|Areas with active Zika virus transmission in the Americas (CDC)|
This article alludes to the three known cases of sexual transmission of Zika virus infection. These all involved male to female transmission with Zika virus being found in semen. In all cases the men were symptomatic.
The CDC is currently recommending abstinence or condom use for men with pregnant partners who are in or who have returned from areas where Zika virus transmission is occurring. In the above document the duration of time abstinence or condom use is recommended is not delineated. Some experts estimate up to 50% of pregnancies are unplanned, however. Given this, careful family planning consideration is warranted for all women with male partners residing in or traveling from areas with Zika transmission.
What is not known:
1) How long Zika virus can persist in semen after active infection. In one of the above cases it appeared to be present 2 to possibly 10 weeks following symptom outset; this is much longer than the virus is typically detected in the blood (less than or up to about a week).
2) How common is sexual transmission of Zika virus infection?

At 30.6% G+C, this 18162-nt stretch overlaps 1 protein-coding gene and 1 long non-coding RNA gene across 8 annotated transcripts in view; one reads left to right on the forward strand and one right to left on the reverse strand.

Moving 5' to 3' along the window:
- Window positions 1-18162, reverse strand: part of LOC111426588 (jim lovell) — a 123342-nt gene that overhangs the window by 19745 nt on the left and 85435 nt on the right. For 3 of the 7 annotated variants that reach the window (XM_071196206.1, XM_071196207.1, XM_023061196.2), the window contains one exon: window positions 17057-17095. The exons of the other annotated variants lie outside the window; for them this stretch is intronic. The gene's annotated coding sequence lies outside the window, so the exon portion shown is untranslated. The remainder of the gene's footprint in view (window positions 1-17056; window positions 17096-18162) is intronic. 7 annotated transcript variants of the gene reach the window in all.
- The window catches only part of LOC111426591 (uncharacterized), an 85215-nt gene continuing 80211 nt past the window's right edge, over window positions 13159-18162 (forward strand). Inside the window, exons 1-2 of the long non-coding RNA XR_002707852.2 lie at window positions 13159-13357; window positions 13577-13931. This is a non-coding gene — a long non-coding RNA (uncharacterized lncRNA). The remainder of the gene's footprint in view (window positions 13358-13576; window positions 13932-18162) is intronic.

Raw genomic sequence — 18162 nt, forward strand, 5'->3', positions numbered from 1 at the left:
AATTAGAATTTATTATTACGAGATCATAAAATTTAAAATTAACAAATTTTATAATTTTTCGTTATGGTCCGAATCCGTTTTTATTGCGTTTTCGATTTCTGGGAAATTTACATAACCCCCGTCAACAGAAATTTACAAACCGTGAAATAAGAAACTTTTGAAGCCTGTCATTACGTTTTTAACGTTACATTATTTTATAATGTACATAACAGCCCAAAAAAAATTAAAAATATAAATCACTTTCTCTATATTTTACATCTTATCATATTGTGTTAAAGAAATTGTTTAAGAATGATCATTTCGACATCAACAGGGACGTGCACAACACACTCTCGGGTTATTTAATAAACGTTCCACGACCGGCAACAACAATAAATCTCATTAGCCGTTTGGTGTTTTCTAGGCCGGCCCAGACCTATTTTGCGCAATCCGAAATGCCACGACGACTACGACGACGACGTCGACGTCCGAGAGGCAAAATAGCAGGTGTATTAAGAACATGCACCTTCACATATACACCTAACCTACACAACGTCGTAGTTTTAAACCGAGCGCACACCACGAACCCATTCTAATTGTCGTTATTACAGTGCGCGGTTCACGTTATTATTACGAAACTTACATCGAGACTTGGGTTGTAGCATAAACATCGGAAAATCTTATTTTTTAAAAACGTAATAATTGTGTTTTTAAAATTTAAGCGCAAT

3) Will all men capable of sexually transmitting Zika virus be symptomatic?
4) Does female to male sexual transmission of Zika virus occur? What about male to male transmission? Or female
5) How long should men who are in or who have returned from areas with Zika virus infection abstain from sex or use condoms?
At this point sexual transmission of Zika virus infection appears to be rare (with only 3 documented instances of this to date). More data is needed to answer the questions above and to best identify how to protect people living in and traveling to areas with Zika virus transmission.
Here is a Q&A session about Zika virus with my friend and colleague Dr. Gonzalo Bearman on the VCU News site.